PLYMOUTH TWP. -- For one area congregation, Christmas has finally found its way back home.
This church has been through a lot, but we always bounce back, said Beverly Vietz, a member of the Calvary United Methodist Church in West Nanticoke. Two fires, two major floods, small floods here and there – and we're still here.
This will be the first time since 2010 that Calvary is able to hold its holiday services in its building on East Poplar Street, an area that is no stranger to flooding. The structure was inundated with the Susquehanna River during the fall of last year, the water mark on the outside hitting just underneath the second-story windows.
But, like a phoenix rising from the ashes, the small congregation of about 50 members pressed on to renovate the place of worship themselves, never once letting the river water dampen their spirits.
What struck me the most when I came here, said Pastor George Price, who began at Calvary in July, was the enthusiasm that this group of people had for the church.
The church consists of not only the sanctuary, but also a room for Sunday school, an office, furnace room and kitchen area. All of this saw 3 to 4 feet of water, which ruined major appliances, carpeting, and all of the pews.
Like so many people in the area at the time, the parishioners were almost positive the flooding wouldn't be as bad as that of 1972, so they only did what they were accustomed to when heavy rains came through.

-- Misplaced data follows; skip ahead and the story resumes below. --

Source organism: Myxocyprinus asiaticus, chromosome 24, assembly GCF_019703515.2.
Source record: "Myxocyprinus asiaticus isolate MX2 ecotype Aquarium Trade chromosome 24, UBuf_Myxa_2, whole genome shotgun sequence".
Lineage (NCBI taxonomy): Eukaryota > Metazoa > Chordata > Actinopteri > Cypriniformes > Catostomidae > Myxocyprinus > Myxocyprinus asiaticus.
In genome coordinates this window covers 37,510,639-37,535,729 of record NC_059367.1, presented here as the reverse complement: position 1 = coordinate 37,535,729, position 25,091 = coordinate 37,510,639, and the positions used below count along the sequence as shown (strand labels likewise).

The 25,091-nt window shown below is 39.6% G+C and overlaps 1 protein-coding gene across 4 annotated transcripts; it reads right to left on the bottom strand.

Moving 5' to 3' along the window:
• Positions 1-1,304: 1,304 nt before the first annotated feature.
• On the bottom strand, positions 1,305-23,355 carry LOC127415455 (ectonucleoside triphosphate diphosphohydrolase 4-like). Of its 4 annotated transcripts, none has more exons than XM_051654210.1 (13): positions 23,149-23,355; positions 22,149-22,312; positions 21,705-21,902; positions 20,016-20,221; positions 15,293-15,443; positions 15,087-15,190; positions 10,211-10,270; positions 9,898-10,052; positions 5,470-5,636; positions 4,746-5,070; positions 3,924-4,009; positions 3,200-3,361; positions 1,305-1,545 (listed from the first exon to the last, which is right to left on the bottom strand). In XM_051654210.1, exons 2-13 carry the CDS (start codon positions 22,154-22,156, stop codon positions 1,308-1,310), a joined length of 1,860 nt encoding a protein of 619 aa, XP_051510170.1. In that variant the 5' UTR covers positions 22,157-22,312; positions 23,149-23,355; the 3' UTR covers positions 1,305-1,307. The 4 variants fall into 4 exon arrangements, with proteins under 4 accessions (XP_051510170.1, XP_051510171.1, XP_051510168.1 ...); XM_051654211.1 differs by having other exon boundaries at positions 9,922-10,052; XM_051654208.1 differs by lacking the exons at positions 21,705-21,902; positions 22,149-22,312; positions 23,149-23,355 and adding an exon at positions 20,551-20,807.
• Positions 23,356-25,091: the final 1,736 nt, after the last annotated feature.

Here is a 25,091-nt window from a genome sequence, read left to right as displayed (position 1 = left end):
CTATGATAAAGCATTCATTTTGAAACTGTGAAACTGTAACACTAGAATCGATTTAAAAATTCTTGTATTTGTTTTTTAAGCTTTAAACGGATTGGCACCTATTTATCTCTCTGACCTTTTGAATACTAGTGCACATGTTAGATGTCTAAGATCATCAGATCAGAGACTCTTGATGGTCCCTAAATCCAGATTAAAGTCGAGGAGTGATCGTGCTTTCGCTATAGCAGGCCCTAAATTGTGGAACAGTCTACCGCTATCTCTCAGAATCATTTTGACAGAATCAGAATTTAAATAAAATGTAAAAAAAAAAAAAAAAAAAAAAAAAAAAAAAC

If we had known, we would have moved out our refrigerators, our stoves, Vietz said. Instead, when we came back in, we found that the refrigerators had actually floated all the way to the front door. Our gas tank on the outside picked right up and ended up in the neighbor's yard. We had put things on the pews, thinking they would be safe, but they weren't.
Bernice West, now in her 80s and a church member her whole life, had never seen anything like it.
It was absolutely heartbreaking, she said of her first glance at the damage Calvary sustained.
Though the parishioners were downtrodden at first, that feeling remained for a short period of time. The members immediately banded together to figure out how to get the church back on its feet.
Renovations began in February of this year, with help from $50,000 of insurance money the church members weren't even aware they had.
It was a godsend, Vietz said.
The church was gutted to the bare studs, the panel walls replaced with sheetrock and all carpeted floor replaced with tile, save the sanctuary area and front steps.
The first service was held Feb. 19 though it was in the smaller room off the sanctuary that now serves as a classroom for Calvary's Sunday school. The first time members stepped into the sanctuary was for Easter services in April, though even then everything was still a work-in-progress.
As you can see, there isn't any carpeting at all, Vietz said as she looked at photographs of the church's appearance mid-remodel. It was bare, no pews. We had chairs; we still have chairs. We're actually still in the process of looking for pews.
A small inconvenience, considering the rest of the property is pretty much back in order, except for some work to be done in a closet and part of the kitchen area.
It's about time we're back here, Vietz said with a smile as she walked into services yesterday morning.
A tree of blue and white shone bright in one corner of the church, illuminating those who had worked so hard to ensure its place by the altar for the season, a congregation that Vietz called more like family, all happy to be home for the holidays.